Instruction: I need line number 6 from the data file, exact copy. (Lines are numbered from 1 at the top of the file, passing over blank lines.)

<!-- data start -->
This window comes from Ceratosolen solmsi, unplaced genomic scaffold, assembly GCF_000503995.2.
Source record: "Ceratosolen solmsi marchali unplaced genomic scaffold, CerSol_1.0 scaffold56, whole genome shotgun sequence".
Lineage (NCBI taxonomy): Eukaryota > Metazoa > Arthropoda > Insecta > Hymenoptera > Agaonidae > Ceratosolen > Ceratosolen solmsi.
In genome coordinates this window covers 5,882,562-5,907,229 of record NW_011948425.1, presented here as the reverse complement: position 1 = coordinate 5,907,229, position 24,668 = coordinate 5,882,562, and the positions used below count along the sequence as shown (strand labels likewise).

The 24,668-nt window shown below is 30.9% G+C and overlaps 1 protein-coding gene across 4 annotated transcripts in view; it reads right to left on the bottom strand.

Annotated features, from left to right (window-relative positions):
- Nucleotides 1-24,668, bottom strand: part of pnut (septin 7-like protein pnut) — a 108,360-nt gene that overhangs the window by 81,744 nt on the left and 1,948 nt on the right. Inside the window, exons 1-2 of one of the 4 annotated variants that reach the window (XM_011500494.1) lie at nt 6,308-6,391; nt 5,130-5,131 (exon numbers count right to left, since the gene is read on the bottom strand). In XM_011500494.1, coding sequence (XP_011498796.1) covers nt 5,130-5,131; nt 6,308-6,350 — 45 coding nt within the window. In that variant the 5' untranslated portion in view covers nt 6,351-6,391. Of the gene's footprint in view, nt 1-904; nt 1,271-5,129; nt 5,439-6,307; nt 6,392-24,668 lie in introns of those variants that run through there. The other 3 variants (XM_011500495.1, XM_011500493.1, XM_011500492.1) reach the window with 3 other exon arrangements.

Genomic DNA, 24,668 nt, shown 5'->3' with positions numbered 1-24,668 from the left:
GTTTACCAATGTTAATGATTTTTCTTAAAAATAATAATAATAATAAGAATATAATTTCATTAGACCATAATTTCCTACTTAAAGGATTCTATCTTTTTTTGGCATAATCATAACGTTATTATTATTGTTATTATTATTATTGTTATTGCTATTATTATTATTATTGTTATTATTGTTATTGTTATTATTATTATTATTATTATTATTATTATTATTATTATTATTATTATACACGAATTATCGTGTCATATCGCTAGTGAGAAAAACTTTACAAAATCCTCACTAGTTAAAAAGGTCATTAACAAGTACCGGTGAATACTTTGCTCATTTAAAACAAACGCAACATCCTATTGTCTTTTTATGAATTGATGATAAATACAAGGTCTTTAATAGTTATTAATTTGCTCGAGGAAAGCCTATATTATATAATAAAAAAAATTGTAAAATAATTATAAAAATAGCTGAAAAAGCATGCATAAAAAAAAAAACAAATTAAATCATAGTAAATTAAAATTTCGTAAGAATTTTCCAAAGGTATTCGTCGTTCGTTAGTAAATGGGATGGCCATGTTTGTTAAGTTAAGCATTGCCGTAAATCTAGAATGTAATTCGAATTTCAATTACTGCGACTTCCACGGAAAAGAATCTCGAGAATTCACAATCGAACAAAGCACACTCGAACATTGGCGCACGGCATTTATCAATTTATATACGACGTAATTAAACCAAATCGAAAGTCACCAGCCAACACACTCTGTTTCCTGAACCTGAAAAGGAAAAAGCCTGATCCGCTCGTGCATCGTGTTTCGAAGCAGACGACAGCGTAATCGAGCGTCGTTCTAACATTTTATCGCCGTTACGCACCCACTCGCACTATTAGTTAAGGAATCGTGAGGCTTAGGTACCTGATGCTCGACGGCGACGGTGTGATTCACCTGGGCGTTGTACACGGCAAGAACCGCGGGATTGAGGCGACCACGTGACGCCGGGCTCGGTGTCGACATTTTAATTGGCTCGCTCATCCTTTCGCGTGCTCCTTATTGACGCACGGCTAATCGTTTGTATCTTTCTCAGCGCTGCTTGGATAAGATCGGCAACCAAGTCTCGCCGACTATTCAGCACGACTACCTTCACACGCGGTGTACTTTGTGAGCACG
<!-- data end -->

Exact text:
Annotated features, from left to right (window-relative positions):